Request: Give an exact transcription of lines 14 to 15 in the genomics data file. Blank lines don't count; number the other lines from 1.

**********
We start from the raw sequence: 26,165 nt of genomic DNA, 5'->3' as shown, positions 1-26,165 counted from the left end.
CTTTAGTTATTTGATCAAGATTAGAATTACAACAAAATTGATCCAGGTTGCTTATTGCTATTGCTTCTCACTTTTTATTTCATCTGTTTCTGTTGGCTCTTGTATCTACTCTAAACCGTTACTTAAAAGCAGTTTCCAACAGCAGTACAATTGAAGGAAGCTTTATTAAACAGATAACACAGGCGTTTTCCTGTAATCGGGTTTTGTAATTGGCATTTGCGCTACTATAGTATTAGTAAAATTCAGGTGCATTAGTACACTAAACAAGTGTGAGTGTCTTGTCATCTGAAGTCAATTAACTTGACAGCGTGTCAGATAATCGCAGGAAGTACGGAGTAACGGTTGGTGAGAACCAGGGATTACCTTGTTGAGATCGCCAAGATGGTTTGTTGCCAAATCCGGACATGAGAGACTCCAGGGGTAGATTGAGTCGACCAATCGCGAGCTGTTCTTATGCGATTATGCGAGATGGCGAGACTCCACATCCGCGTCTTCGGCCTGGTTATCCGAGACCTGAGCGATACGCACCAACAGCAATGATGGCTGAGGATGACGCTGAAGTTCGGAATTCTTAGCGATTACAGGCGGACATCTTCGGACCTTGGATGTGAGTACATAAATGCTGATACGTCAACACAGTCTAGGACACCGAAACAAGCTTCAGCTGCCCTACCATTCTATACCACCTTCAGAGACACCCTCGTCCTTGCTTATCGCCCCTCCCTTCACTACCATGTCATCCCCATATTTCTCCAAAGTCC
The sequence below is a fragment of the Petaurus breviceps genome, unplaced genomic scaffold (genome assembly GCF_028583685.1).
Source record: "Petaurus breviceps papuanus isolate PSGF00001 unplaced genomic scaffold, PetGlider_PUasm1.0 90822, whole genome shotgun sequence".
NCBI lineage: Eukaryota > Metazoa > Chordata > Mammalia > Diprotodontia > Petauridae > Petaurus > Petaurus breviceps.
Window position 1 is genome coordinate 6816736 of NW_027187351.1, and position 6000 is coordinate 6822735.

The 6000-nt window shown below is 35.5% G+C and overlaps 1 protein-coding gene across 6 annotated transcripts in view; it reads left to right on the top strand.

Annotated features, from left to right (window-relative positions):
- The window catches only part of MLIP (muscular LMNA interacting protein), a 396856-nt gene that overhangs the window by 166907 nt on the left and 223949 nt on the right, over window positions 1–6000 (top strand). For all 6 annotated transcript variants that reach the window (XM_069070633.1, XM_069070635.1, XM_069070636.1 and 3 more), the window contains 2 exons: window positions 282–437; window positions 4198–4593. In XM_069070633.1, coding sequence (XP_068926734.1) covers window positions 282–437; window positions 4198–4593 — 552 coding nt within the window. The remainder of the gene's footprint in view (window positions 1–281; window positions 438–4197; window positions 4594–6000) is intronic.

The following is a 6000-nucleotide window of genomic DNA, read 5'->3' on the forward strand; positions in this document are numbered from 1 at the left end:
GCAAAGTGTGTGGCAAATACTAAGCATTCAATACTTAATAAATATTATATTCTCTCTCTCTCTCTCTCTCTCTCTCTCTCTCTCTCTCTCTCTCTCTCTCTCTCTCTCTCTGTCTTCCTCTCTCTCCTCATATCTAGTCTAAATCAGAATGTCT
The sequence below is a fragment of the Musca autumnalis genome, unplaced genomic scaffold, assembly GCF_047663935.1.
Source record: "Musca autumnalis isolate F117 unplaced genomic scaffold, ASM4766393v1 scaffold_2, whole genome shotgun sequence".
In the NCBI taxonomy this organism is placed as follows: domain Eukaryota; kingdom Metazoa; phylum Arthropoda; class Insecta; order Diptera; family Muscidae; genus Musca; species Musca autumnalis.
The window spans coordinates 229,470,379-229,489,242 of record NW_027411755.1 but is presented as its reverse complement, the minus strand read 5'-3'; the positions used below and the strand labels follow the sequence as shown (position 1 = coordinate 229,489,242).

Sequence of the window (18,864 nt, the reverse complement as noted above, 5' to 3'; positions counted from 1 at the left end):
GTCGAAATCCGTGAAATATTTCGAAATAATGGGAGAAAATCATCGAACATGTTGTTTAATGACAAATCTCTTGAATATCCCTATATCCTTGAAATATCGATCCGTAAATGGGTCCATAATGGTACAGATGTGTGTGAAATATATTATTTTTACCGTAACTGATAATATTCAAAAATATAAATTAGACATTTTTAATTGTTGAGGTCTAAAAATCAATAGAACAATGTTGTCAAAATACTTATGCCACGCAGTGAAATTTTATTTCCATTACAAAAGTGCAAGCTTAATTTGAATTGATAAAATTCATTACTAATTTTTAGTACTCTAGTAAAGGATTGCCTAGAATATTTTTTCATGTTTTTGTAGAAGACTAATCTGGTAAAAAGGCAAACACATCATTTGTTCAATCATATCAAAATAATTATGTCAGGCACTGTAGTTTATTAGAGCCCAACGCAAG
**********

In the NCBI taxonomy this organism is placed as follows: domain Eukaryota; kingdom Metazoa; phylum Arthropoda; class Insecta; order Diptera; family Muscidae; genus Musca; species Musca autumnalis.
The window spans coordinates 229,470,379-229,489,242 of record NW_027411755.1 but is presented as its reverse complement, the minus strand read 5'-3'; the positions used below and the strand labels follow the sequence as shown (position 1 = coordinate 229,489,242).